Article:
« Where Tuskers Stomp | Main | Under The Bronze »

Eric Shackle Writes: A Day To Remember

Today is the 200th anniversary of the birth of two famous thinkers, Charles Darwin. Veteran journalist Eric Shackle tells of their lives, and also of other great men also born in 1809.

This is the 200th birthday of two great thinkers, English naturalist Charles Darwin http://www.lucidcafe.com/library/96feb/darwin.html and U.S. president Abraham Lincoln, http://www.whitehouse.gov/about/presidents/abrahamlincoln/ both of whom have inspired millions.

The two men, born in different countries on the same day, never met, and probably never heard of one another. Yet, thanks to modern communication, more people read about them now than in their entire lifetimes.

Two other famous men, French inventor Louis Braille http://www.kidcyber.com.au/topics/Braille.htm and German composer Felix Mendelssohn, http://www.felixmendelssohn.com/ were also born in 1809.

Under the heading Who Was More Important: Lincoln or Darwin? in Newsweek http://www.newsweek.com/id/143742 seven months ago, Malcolm Jones wrote:
It is a measure of their accomplishments, of how much they changed the world, that the era into which Lincoln and Darwin was born seems so strange to us now. On their birth date, Thomas Jefferson had three weeks left in his second term as president. George III still sat on the throne of England. The Enlightenment was giving way to Romanticism.

At the center of what people then believed, the tent poles of their reality were that God created the world and that man was the crown of creation... the institution of slavery was still acceptable on both sides of the Mason-Dixon line—it would not be abolished in New York state, for example, until 1827, and while it had been illegal in England since 1772, it would not be abolished in English colonies until 1833.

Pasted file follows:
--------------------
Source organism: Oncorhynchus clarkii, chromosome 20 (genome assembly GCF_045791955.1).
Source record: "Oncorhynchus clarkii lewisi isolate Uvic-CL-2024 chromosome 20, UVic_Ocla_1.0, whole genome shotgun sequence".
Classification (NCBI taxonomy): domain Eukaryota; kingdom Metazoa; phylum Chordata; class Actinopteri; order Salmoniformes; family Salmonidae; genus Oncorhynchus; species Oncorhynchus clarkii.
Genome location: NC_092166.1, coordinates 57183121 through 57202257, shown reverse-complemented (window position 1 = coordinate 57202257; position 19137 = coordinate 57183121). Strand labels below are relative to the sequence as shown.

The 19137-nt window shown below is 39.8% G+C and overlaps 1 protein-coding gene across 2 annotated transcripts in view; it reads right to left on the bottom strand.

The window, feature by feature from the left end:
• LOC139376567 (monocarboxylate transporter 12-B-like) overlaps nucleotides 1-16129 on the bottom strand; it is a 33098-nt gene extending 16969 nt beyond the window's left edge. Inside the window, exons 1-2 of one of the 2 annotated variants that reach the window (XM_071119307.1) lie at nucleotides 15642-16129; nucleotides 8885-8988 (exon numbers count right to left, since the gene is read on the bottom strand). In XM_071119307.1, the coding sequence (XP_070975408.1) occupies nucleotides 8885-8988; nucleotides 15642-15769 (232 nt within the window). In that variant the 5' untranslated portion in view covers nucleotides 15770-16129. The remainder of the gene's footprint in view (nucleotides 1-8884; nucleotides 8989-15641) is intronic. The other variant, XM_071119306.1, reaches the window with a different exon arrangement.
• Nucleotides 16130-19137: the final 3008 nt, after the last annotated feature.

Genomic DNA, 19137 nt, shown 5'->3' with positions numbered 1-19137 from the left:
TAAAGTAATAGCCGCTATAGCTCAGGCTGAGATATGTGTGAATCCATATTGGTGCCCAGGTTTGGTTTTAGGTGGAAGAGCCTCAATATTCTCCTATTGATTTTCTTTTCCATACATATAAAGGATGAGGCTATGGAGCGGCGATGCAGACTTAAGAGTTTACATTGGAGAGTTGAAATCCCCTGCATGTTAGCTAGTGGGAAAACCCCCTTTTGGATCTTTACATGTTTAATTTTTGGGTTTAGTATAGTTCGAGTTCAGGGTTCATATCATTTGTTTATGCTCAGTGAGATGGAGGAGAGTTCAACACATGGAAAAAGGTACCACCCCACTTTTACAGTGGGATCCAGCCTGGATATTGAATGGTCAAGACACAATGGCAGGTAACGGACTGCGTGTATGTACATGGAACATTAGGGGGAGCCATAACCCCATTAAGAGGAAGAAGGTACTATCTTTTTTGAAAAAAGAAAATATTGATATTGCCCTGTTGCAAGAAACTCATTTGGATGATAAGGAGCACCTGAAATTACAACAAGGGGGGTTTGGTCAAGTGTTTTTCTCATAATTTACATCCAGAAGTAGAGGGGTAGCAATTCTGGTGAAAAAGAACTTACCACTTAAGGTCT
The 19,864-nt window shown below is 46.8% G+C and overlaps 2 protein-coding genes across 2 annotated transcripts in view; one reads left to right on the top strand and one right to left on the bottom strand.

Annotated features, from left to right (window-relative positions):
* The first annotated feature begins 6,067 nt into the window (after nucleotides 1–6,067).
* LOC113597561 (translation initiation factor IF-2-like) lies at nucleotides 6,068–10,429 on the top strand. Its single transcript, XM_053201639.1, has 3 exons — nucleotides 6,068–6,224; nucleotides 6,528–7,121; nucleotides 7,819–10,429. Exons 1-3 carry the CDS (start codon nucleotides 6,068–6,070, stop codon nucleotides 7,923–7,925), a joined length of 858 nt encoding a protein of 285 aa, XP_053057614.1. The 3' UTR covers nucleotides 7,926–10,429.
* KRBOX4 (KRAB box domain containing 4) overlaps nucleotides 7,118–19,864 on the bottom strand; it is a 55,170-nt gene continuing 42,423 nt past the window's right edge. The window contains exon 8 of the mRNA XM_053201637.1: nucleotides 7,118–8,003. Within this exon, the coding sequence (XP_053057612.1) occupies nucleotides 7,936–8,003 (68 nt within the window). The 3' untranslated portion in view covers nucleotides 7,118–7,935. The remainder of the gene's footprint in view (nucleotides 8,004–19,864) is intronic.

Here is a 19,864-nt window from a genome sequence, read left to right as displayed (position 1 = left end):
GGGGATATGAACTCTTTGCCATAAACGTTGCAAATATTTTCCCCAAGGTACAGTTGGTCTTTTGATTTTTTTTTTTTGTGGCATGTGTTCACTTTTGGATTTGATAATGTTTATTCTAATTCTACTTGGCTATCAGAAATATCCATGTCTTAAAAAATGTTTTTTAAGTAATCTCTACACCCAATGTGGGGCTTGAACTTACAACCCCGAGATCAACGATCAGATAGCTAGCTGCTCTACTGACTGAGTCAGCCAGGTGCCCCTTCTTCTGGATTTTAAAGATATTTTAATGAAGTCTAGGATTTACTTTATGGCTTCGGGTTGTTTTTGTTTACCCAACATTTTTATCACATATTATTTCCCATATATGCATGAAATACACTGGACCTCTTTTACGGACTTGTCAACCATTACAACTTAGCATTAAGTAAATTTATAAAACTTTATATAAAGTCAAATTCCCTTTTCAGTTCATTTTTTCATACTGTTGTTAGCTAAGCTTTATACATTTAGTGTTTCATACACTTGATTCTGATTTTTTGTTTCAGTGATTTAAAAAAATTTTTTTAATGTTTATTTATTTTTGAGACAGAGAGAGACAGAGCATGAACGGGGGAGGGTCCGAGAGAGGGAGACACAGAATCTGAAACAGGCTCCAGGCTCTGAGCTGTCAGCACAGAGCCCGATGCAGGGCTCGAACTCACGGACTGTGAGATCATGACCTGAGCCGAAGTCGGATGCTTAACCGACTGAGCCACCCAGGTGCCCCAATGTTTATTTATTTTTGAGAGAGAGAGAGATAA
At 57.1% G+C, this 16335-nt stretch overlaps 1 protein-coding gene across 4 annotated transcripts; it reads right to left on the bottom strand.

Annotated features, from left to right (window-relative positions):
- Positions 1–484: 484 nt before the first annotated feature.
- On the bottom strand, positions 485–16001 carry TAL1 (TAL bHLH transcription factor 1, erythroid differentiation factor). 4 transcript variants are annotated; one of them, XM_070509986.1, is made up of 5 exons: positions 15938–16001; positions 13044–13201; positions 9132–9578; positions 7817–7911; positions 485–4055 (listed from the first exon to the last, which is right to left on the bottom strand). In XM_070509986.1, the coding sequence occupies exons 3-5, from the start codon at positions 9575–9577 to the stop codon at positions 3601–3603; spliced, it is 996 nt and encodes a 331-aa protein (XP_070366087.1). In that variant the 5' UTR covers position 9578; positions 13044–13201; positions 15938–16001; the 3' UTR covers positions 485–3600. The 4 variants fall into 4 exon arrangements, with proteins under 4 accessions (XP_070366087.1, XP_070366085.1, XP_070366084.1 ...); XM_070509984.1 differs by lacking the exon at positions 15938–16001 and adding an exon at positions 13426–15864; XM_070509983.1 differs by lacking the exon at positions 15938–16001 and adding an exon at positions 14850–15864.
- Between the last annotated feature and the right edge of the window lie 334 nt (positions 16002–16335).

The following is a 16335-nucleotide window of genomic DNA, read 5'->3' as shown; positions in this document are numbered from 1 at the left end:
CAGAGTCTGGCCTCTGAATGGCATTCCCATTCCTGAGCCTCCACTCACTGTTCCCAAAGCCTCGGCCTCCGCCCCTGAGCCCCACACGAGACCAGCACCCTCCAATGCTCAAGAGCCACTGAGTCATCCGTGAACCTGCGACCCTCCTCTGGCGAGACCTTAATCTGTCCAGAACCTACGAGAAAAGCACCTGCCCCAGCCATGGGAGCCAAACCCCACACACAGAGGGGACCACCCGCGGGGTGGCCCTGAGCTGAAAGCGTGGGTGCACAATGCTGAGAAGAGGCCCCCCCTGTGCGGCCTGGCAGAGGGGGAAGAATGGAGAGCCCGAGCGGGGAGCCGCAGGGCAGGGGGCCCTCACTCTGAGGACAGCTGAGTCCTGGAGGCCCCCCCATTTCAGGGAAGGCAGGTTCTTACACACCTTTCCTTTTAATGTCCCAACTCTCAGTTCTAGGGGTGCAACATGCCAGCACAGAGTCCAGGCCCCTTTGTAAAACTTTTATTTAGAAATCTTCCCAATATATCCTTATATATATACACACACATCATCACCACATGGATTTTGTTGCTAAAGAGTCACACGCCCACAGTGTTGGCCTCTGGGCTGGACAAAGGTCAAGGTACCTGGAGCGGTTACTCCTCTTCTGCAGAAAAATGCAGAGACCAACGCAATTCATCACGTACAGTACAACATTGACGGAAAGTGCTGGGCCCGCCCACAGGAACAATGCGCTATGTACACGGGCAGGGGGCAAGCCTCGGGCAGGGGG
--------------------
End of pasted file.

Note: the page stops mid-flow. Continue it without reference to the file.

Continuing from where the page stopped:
A new book on Charles Darwin, Darwin's Sacred Cause says a passionate hatred of slavery was fundamental to his theory of evolution, which challenged the assumption held by many at the time that blacks and whites were separate species.

Hundreds of plans to celebrate Darwin's birthday in countries ranging alphabetically from Australia to Yugoslavia are listed on a Darwin Day website http://www.darwinday.org/events/listing.php

And the Lincoln Bicentenary Commission in Illinois displays a long list of coast-to-coast US events planned for this month. http://www.abrahamlincoln200.org/calendar/default.aspx

Louis Braille, son of a French saddlemaker, was blinded in an accident at the age of three. He later developed the system of raised dots that enables the blind and visually impaired to read and write, which bears his name.

"Over the centuries Braille has had an enormous effect on the lives of millions of people across 120 countries worldwide," says Britain's National Braille Week http://www.nationalbrailleweek.org/ website.

"It is not a language but a code by which all languages may be written and read. The ability to read and write in Braille opens the door to literacy, intellectual freedom, equal opportunity, and personal security. It is an extremely important gateway to opportunity for the UK's blind or partially sighted people, enabling them to be more independent."

German composer Felix Mendelssohn was famous in Europe, and visited the UK many times. Now his works are enjoyed by music lovers everywhere. "We must rejoice in celebrating the bicentenary of one of the great geniuses of the art" Akrita Reyar wrote recently in India's SpiceZee. http://www.spicezee.com/articles/story22349.htm

"A child prodigy, he revived works of some of the old greats while setting new benchmarks for musicians, whereas for us, ordinary music lovers, he left behind a treasure trove of compositions. Alas, he died young; he was only 38 (Feb1809-Nov 1847). But brilliance is never measured by age, for it is the legacy that a man leaves behind that counts for all times to cherish."

On Jan 23 Martin Steinberg wrote in an AP story, "The world is getting a musical present for Felix Mendelssohn's 200th birthday — the first performances of 13 long-lost works of the German composer.

"The compositions were among 270 Mendelssohn pieces hidden in libraries or in private collections around the world, according to Stephen Somary, a conductor and musical sleuth who spent more than a decade hunting the composer's forgotten works.

"The 13 compositions — for voice, string quartet, piano and violin — are being performed at New York's Museum of Jewish Heritage."

It's obvious that 1809 was truly a vintage year for people who have left their footprints in the sands of time. http://members.cox.net/stegcraj/time.html


Creative Commons License
This website is licensed under a Creative Commons License.